Air India – The Economics Of A State Backed Airline

Operating an airline is expensive and complex and it seems many airlines seem to be in existence only because their government keeps them afloat.

In 1932 Air India was created, as Tata Airlines, a mail carrier.  In 1953 Tata Airlines was nationalized and renamed Air India, an international airline, while Indian Airlines was created as a domestic carrier.

After a long merger, and lawsuits to demerge, Air India and Indian Airlines became one airline, with the completion of their merger on the 27th of February 2011.   This merger is not without internal disputes … but what really stands out about the merged airline now is the question of how the airline is managing to stay afloat, pay its staff, fuel its planes and pay for new aircraft.

Presently, on average, Air India’s daily revenue is US$7,966,364, with the airline’s daily expenses totaling US$12,613,410.  An airline with its daily expenses totally 158.33% more than the airline generates in revenues is hard to justify, even if backed by the government.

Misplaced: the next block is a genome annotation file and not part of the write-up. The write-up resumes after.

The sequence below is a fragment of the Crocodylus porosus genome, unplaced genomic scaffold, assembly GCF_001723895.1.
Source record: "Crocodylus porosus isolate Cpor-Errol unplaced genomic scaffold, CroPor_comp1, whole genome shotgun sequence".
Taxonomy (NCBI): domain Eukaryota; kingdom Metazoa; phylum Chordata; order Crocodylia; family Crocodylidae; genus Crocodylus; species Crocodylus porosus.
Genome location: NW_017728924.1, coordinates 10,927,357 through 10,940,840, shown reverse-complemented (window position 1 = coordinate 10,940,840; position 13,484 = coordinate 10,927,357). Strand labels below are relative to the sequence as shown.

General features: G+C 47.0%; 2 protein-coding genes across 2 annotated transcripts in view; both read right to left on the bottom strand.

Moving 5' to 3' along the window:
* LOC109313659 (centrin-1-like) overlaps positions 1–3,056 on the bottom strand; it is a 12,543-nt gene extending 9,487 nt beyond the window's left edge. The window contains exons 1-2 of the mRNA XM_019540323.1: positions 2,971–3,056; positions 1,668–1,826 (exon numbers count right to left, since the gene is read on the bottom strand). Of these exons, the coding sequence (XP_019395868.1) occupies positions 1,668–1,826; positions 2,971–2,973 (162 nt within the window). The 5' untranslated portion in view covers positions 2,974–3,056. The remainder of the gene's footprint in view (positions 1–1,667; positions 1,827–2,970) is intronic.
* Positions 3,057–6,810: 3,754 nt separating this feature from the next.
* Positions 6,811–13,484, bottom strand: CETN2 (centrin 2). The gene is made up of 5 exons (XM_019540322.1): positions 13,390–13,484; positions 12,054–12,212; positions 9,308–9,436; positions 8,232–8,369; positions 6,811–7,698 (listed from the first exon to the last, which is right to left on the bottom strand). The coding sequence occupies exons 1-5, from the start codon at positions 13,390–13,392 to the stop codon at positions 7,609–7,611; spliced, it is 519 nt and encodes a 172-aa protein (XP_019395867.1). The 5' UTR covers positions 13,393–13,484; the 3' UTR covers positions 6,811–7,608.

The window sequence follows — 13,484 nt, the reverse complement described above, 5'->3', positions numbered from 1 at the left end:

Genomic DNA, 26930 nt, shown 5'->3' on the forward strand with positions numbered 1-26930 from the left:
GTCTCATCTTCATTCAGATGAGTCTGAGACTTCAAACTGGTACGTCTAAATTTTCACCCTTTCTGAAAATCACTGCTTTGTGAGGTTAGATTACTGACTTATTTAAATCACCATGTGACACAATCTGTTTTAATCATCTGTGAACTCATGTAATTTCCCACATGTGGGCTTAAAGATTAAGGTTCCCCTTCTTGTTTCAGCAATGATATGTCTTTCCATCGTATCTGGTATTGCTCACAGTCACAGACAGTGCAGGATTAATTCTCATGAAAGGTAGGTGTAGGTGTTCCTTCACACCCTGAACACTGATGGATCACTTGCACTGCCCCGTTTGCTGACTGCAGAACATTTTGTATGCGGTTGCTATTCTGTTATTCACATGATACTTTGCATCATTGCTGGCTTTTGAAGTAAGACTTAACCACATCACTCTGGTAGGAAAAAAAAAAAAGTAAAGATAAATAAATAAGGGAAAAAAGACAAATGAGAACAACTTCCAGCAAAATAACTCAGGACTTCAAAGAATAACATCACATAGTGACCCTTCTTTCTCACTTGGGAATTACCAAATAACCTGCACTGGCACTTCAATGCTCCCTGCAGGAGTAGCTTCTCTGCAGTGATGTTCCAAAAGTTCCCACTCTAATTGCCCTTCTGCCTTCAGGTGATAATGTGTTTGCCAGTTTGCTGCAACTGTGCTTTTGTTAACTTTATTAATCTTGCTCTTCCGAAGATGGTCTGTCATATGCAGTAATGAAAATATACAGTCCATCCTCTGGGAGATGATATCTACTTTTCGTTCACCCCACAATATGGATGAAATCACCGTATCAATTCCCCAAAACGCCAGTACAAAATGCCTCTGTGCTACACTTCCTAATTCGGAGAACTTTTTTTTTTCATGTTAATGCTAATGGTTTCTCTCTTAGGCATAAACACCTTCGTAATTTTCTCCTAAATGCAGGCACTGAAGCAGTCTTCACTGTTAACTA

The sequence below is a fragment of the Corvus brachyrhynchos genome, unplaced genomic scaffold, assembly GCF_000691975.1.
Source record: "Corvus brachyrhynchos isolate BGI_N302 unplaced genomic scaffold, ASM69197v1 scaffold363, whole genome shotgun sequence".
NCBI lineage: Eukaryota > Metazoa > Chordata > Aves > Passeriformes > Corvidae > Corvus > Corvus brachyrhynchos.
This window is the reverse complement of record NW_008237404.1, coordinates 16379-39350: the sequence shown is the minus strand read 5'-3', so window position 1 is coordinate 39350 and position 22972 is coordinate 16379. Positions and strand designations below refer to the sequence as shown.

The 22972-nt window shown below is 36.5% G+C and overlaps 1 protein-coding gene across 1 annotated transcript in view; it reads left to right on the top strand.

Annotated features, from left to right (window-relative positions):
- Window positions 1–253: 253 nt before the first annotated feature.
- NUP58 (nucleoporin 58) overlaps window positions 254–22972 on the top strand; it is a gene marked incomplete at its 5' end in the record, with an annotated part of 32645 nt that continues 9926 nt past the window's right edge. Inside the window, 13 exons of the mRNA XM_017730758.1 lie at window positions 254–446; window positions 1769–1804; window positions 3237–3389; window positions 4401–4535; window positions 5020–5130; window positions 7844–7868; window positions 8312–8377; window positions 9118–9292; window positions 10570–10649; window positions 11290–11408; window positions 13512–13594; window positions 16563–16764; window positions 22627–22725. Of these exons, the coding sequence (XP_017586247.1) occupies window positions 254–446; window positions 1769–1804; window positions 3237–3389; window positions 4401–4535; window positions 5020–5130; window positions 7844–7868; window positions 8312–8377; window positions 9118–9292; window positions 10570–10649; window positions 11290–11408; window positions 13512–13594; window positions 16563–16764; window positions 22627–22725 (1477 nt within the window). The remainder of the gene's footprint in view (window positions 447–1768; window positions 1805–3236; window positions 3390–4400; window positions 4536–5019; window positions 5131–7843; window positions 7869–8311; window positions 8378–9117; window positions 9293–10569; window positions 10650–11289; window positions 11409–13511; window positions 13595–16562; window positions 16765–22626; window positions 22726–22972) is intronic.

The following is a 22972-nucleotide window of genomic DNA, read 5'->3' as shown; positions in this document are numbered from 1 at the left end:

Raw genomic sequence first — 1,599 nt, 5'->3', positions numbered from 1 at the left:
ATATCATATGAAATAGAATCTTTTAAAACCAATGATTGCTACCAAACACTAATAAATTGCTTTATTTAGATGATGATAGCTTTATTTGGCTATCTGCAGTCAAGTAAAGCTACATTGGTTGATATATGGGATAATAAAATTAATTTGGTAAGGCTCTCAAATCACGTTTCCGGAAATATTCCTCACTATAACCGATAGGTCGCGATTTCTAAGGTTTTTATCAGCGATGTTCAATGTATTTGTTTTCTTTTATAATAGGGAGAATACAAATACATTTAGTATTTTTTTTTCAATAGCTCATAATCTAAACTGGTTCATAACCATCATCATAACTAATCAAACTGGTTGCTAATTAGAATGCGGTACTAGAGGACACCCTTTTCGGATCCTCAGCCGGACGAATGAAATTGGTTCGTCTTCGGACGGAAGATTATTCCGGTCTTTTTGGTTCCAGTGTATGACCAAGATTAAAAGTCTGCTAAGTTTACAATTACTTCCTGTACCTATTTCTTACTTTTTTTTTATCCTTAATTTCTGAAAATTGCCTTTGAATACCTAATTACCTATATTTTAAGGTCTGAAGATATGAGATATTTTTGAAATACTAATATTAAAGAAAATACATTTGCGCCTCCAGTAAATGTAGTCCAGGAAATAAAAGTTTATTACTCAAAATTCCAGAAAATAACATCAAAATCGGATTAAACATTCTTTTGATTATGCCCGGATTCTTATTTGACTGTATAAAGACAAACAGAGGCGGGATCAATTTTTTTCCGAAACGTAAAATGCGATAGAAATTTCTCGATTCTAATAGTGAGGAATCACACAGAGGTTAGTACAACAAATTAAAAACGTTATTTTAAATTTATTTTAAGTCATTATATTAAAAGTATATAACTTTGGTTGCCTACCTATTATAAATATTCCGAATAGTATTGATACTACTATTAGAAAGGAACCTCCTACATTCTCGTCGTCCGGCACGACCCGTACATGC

There have been calls to privatize Air India in the past, but the potential to privatize Air India is limited due to the significant internal hurdles within the company and its massive financial losses.

As the airline moves forward in joining Star Alliance, in the summer of 2011 … long after the airline was expected to join the alliance … maybe it will find a way to reduce its daily expenses, cut its significant redundancy and inefficiencies.

While only a drop in the bucket compared to the overall daily losses of Air India, the airline may want to consider shutting some of the overseas offices in cities not served by the airline. In 2009, Air India spent an estimated US$864,265 (not counting salary costs) maintaining 14 overseas offices in cities that airline does not serve.

It’ll be interesting to see how Air India turns its self around, if it can turn itself around, and become a profitable airline … or at least break even.

Happy Flying!


  1. It is unlikely that Air India will ever turn around under the current conditions. The airline is so grossly over staffed with government employees whose numbers cannot be reduced and who refuse to have their remunerations reduced. The government on the other hand does not want to take the political decision to downsize or relocate the employees to other government bureaucracies. So, impasse. Of course the private airlines of India suffer because of the government’s blind support of its national carrier

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